Ag Policy Blog

Global Food Security Requires Action on Climate Change

Chris Clayton
By  Chris Clayton , DTN Ag Policy Editor
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WASHINGTON (DTN) -- Future strains on agricultural production require actions today by nations to build a more resilient global food supply.

The Chicago Council releases a report today, "Advancing Global Food Security in the Face of a Changing Climate," that coincides with a daylong forum in Washington highlighting the challenges detailed in the report. National Security advisor Susan Rice is slated to make a keynote address.

The Chicago Council's report marks the third major study on climate change since March stressing the risks to the food supply. The Intergovernmental Panel on Climate Change adaptation study and the National Climate Assessment both also highlighted the challenges to feeding a growing planet because of more volatile weather. As the Chicago Council notes, "climate change could reduce food production growth by 2% each decade for the rest of this century."

Former U.S. Rep. Doug Bereuter of Nebraska served as co-chair this past year of the Chicago Council's Global Agricultural Advisory Committee, along with former Secretary of Agriculture Dan Glickman. The two have been involved in the council's focus on global agricultural production since 2008.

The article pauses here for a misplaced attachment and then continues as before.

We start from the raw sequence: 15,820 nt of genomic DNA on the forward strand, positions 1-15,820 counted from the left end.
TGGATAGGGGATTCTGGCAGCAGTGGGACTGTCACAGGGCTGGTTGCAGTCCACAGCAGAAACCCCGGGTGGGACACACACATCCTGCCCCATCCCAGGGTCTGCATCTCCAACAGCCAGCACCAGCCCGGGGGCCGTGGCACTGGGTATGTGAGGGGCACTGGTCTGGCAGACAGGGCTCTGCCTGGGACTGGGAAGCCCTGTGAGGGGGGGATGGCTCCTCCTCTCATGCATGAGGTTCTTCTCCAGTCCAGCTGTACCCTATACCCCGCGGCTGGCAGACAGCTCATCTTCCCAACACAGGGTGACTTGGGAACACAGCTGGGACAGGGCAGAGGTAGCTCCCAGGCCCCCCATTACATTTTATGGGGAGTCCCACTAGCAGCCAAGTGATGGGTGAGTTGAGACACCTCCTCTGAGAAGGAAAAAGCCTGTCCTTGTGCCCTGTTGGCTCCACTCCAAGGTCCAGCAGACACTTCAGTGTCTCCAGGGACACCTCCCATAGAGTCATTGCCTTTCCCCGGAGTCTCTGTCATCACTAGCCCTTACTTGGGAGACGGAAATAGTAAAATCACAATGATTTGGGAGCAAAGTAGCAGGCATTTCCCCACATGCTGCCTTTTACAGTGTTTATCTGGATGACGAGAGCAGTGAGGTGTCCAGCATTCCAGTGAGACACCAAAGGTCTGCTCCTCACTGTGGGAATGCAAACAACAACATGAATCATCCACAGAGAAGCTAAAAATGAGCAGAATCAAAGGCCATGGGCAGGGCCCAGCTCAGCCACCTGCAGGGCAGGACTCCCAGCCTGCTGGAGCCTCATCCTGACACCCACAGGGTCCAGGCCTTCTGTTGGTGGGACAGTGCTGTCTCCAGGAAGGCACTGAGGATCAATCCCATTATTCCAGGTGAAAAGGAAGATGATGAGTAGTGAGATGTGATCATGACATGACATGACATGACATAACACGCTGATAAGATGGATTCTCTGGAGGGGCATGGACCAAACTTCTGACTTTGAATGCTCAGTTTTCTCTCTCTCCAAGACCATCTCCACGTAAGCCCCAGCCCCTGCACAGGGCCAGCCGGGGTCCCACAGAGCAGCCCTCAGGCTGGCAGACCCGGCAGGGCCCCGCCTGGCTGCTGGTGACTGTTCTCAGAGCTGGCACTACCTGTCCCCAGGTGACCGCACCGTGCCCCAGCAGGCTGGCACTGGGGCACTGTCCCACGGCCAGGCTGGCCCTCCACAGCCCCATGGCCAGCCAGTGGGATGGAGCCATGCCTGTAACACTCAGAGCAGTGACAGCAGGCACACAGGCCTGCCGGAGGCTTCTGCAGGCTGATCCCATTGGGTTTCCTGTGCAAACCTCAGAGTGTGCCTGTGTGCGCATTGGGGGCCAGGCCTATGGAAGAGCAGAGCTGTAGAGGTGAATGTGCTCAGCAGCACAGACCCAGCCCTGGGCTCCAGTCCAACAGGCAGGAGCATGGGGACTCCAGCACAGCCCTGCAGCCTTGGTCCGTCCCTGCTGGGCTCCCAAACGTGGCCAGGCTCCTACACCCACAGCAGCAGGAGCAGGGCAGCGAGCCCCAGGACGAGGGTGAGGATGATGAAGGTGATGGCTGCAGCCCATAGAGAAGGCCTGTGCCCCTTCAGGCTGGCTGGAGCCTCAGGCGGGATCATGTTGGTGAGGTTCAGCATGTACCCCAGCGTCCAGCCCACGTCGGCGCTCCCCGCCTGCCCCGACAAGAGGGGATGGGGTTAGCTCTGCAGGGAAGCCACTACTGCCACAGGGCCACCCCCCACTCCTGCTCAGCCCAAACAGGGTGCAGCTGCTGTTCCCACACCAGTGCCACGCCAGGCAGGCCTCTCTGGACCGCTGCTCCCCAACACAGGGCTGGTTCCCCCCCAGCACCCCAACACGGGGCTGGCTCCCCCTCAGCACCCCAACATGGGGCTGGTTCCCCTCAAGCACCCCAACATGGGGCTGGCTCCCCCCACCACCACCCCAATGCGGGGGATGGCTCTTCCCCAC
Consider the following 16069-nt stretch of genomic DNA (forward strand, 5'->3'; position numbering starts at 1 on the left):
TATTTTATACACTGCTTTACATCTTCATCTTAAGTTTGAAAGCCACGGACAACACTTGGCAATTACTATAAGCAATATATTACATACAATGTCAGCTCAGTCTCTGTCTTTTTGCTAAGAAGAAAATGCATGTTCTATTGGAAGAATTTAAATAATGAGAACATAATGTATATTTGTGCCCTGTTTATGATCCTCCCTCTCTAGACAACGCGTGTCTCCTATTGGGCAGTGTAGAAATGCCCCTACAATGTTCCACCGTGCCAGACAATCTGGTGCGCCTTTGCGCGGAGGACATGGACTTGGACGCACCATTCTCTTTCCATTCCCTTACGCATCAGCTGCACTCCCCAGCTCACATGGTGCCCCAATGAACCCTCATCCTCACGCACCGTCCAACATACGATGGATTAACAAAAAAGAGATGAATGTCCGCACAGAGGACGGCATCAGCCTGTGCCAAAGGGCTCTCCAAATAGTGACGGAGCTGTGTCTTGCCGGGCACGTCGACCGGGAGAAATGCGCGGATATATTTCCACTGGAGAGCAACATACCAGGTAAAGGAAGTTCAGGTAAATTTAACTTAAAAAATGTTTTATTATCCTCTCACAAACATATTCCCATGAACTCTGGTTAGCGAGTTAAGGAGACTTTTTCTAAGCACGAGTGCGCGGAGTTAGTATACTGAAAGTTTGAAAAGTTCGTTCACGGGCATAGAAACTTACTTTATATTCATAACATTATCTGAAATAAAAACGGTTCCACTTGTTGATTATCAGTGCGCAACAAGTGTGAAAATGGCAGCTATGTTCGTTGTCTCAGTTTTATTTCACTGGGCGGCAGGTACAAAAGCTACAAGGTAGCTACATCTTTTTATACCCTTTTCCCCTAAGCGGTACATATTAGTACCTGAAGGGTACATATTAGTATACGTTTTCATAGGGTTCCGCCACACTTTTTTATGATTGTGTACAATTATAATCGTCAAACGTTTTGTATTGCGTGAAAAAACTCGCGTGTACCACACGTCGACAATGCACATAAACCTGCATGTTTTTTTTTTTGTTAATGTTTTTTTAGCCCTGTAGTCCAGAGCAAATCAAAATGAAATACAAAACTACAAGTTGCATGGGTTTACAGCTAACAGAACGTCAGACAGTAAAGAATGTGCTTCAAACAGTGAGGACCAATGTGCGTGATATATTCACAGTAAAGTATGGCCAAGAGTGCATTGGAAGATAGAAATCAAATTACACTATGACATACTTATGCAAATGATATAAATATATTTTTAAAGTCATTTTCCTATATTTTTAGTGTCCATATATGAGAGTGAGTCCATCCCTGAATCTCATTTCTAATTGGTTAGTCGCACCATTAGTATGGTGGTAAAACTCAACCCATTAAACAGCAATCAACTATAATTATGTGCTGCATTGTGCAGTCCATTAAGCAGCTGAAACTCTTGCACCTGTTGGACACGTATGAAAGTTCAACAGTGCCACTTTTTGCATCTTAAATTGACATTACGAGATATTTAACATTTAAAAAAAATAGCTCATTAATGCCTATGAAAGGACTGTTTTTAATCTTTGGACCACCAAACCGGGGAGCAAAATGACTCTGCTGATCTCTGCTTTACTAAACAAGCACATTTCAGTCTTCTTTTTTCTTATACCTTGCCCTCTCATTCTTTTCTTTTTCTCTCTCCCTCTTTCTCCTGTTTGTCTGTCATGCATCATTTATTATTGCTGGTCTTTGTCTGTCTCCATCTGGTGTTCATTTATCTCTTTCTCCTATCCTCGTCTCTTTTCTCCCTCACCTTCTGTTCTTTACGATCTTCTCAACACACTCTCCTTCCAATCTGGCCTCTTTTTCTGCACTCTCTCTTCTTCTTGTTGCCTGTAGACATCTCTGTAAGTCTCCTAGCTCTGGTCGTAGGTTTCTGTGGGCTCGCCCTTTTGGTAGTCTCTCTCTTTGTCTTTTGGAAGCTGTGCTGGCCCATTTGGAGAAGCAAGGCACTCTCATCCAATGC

"We're looking at necessary mitigation or adaptation because of climate change, or weather volatility," Bereuter said in an interview earlier this week.

The Chicago Council makes some key recommendations to policymakers. The goal is make global food security one of the highest priorities for U.S. economic and foreign development policies. Congress must pass policies that focus on global food and nutrition. The federal government should integrate its foreign development programs such as Feed the Future with climate policies, as well as aid agricultural research in foreign countries. Food security also should be the lynchpin of any international talks on climate change.

Yet, Congress may not quite be ready to act on food-security proposals tied to climate change. The issue still polarizes both chambers. On Wednesday, nearly 40 Senate and House Democrats called for action on climate change in a rally with groups demanding action. At the same time, House Republicans agreed to attach an amendment to a military funding bill that would prevent the Obama administration from spending any money on climate initiatives.

"We realize that global climate change is a volatile political issue," Bereuter said. "Most of the controversy relates, I think, to what is causing it. Most everybody can agree there are real changes going on in our weather patterns. There is a great deal of volatility in the weather patterns we didn't see before."